May 28, 2014 - 0 Comments - Data -

Employment in the Construction Sector

An important driver of Turkey’s recent economic growth is the growth in construction sector. While the ratio of the size of the construction sector to that of the GDP has remained rather stable around 5.5%, construction-related employment has increased not only faster than the other sectors in the economy but also the rest of the world.

In Table 1, we combine three different variables: Referring to the right axis, the red line traces the trend of the ratio of the size of the construction sector to that of the GDP. In addition to this line, it is perhaps important to note that the real estate activities (not shown on the table) also constitute another 5% of the GDP. Together these two sectoral sub-categories constitute nearly 11% of the GDP. On the same table, referring to the left axis, the dark grey columns refer to the growth rate of the construction sector -which is highly sensitive to the changes in the overall economic growth rate of the economy (represented by the light grey columns). Notice that, in periods of economy growth, the growth rate of the construction sector tends to be larger than the growth rate of the overall economy. And during the crisis years (2001, 2008, 2009), contraction in construction is larger than the contraction in the overall economy.

Table 1

In Table 2, we trace the growth of employment in the construction sector from 2004 to 2013 in comparison to the other three sectors, agriculture, industry and services. While agriculture and industry declined, services and construction grew, respectively, 9% and 42% in ten years.

Table 2

In Table 3, using the OECD data from 2006 to 2013, we compare the growth of construction-related employment in Turkey with 33 other countries. Turkey represented with the red line (along with Poland just below it) stands out quite dramatically.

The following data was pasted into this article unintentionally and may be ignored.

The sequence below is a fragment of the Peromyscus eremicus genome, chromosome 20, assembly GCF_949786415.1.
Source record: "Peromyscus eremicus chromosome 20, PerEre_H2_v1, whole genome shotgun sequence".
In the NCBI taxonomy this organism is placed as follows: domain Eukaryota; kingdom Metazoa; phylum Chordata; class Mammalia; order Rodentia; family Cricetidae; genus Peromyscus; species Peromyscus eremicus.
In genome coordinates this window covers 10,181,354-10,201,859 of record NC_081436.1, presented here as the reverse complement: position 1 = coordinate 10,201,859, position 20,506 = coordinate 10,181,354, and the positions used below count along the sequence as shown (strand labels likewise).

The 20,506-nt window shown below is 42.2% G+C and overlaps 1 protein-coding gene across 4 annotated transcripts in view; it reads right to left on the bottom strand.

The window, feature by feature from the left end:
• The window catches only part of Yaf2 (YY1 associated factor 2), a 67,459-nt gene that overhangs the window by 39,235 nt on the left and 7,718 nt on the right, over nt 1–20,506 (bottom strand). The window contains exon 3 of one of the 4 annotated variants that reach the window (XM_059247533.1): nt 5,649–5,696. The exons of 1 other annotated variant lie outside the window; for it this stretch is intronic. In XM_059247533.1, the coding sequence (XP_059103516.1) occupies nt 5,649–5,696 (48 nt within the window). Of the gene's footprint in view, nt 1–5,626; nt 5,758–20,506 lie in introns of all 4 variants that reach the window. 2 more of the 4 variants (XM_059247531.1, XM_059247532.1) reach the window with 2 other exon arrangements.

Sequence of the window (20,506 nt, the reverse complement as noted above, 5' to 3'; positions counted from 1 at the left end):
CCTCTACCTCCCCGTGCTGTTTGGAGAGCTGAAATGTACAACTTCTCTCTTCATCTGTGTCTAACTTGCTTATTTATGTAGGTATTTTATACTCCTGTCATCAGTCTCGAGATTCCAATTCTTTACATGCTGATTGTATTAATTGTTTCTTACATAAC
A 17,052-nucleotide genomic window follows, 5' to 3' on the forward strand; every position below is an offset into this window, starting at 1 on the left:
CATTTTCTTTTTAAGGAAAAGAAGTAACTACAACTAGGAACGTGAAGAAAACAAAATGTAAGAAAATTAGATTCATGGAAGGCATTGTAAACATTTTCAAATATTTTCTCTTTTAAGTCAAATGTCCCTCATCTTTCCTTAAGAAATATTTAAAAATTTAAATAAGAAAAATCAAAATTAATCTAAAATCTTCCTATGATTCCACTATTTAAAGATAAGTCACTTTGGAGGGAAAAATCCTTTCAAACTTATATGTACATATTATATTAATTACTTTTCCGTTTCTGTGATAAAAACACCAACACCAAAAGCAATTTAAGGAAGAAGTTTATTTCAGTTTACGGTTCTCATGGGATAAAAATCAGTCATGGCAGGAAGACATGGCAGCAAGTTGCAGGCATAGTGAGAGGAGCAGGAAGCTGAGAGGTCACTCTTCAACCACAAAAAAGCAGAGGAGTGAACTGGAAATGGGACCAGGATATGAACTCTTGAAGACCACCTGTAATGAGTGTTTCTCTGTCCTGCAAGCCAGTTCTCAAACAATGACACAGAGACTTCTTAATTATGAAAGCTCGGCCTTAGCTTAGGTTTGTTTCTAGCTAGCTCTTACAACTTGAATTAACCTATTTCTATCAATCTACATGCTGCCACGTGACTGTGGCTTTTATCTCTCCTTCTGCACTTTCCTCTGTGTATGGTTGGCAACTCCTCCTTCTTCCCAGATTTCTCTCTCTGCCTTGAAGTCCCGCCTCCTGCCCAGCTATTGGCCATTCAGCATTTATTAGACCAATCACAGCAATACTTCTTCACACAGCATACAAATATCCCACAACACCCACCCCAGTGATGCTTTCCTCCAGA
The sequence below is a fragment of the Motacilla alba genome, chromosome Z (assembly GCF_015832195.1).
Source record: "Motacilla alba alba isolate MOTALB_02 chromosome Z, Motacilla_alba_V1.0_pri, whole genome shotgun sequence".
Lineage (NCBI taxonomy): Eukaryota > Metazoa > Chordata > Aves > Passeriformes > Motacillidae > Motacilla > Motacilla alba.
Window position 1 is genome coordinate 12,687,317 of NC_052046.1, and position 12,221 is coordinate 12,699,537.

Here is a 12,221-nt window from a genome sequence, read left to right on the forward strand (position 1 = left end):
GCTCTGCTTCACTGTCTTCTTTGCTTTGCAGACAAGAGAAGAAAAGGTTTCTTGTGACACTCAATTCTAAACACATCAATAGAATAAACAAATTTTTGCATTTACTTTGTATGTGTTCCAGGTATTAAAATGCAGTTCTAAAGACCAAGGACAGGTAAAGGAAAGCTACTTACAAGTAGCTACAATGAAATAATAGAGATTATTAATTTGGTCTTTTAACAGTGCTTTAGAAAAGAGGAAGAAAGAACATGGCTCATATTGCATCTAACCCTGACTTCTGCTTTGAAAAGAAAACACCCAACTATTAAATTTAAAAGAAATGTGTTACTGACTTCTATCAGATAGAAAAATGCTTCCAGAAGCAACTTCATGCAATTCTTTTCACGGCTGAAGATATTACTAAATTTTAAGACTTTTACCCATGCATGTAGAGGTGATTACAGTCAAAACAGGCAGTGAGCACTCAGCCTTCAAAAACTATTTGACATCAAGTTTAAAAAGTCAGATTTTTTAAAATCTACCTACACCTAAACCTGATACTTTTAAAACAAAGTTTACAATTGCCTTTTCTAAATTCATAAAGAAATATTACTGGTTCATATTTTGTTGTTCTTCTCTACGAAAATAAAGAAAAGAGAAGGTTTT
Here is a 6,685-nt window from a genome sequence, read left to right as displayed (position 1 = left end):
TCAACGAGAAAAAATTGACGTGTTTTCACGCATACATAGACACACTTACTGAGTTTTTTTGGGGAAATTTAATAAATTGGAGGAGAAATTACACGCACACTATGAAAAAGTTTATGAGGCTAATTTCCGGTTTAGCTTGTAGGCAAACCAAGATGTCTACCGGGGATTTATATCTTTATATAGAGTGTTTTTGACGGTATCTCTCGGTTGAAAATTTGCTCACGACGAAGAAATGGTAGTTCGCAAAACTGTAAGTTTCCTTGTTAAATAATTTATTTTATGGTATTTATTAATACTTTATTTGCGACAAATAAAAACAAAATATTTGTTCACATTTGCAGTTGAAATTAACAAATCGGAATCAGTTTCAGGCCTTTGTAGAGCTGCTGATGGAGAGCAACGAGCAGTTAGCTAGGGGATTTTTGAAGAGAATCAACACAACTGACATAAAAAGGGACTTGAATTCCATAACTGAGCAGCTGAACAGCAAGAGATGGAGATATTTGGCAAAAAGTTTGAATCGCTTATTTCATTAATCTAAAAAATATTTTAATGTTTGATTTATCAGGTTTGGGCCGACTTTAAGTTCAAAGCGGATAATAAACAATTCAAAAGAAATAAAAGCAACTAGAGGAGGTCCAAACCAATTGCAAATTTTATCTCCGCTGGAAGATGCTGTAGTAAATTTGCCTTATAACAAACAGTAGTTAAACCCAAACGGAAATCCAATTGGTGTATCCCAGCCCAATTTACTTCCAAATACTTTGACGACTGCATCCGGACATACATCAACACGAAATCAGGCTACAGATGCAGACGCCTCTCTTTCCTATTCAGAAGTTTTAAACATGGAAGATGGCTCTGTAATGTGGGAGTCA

Table 3

In short, while the ratio of the size of construction sector to the GDP has remained stable yet sensitive to the changes in the economic growth, the employment in construction-related activities has increased at a quite rapid rate. An important implication of this is that those who are employed in the construction sector (usually the most precariously employed and low-paid workers) will be the first ones to be adversely effected and possibly laid-off during an economic downturn.

Sources:

Data on Table 1 is downloaded from the website of Turkish Statistical Institute, “Gross Domestic Product by Production Approach” link.

Statistical Table: “Gross Domestic Product in constant prices by kind of economic activity (NACE Rev.2)”

Data on Table 2 is downloaded from the website of Turkish Statistical Institute, “Labour Force Statistics” link.

Statistical Table: “Economic Activity by Years, NACE Rev.2”

Data on Table 3 is downloaded from the OECD website, “Short-Term Labour Market Statistics: Employment by industry” link.

Statistical Table: “Employment – by economic activity, Construction, All persons”

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